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British tourist dies as Vietnam boat sinks

A British tourist was killed when a boat sank at a beauty spot in Vietnam, it was confirmed today.

The official Vietnam News Agency named the victim as Stuart Mccormick, who died in Halong Bay with 10 other holidaymakers from around the world and a local guide.

Another nine foreigners and six locals were rescued by other tour boats.

Vietnam's foreign ministry confirmed the survivors as two Danes, one German, two Italians, one American, one Australian, one French and one Swiss.

A Foreign Office spokesman said: "We are aware that there have been a number of fatalities - including foreign nationals - in the boat accident off the coast of Halong Bay.

"We can confirm that one British national has been killed. Next of kin have been informed.

"A consular team from the British Embassy has been on the scene and working with the local authorities and hospitals to establish whether any other British citizens are involved."

One of the country's leading tourist attractions, Halong Bay draws more than five million visitors a year to see the jagged rock formations that dot the coastline, with many tourists staying overnight on wooden boats equipped with sleeping cabins.

Survivors reported seeing a wooden plank on their ship ripping away at around 5am as the vessel was anchored for the night, followed by gushing water inundating the boat and quickly pulling it under near Titov island, according to Vu Van Thin, chief administrator of Quang Ninh province.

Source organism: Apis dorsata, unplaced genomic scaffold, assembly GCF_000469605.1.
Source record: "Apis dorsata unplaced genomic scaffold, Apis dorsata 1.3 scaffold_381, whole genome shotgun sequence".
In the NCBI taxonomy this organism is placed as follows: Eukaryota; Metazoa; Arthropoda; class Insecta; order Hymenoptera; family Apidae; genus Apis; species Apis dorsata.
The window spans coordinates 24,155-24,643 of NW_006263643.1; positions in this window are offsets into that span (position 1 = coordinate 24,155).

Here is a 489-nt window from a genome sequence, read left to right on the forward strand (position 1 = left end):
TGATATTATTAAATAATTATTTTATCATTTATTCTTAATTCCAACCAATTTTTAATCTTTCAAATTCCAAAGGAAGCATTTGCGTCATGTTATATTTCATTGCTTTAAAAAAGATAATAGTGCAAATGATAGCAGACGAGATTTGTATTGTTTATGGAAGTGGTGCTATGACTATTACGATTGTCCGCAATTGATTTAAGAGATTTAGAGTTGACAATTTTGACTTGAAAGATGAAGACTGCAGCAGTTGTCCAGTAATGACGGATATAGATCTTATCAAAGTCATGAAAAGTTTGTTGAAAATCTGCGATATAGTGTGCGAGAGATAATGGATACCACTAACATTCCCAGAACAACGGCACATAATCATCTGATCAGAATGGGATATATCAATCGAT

"Crew members tried to stop the water from coming in and alerted the tourists who were sleeping, but the water came in and the boat sank quickly," he said. "All of the 12 people who died were in the cabins."

There were 27 people, including six crew members, aboard the boat and all have been accounted for, Mr Thin said.

The vessel, which is owned by Truong Hai Co, was anchored alongside dozens of other cruise boats and weather conditions were calm at the time of the sinking.

The dead have been sent to Bai Chay Hospital for identification, while survivors received treatment for minor injuries, said Ngo Van Hung, director of Halong Bay's management board.

Halong Bay has become increasingly popular with UK travellers, particularly divers for its coral reefs and freshwater swamp forests.

The bay is near the Chinese border in the Gulf of Tonkin, about three hours east of the capital Hanoi.

Many tourists stay overnight on boats with sleeping cabins to cruise the picturesque limestone pillars of the Unesco World Heritage Site, which includes 1,600 islands and islets.

In September 2009 two British tourists drowned after a packed boat overturned in wild seas in the area.

The passengers - Tim Roney, 21, and Karen Puddifoot, 27 - died alongside a French man and two Vietnamese people when the vessel capsized with 25 passengers and seven crew members on board.

The pair were taking part in an around-the-world trip to raise money for the British Lung Foundation when they died.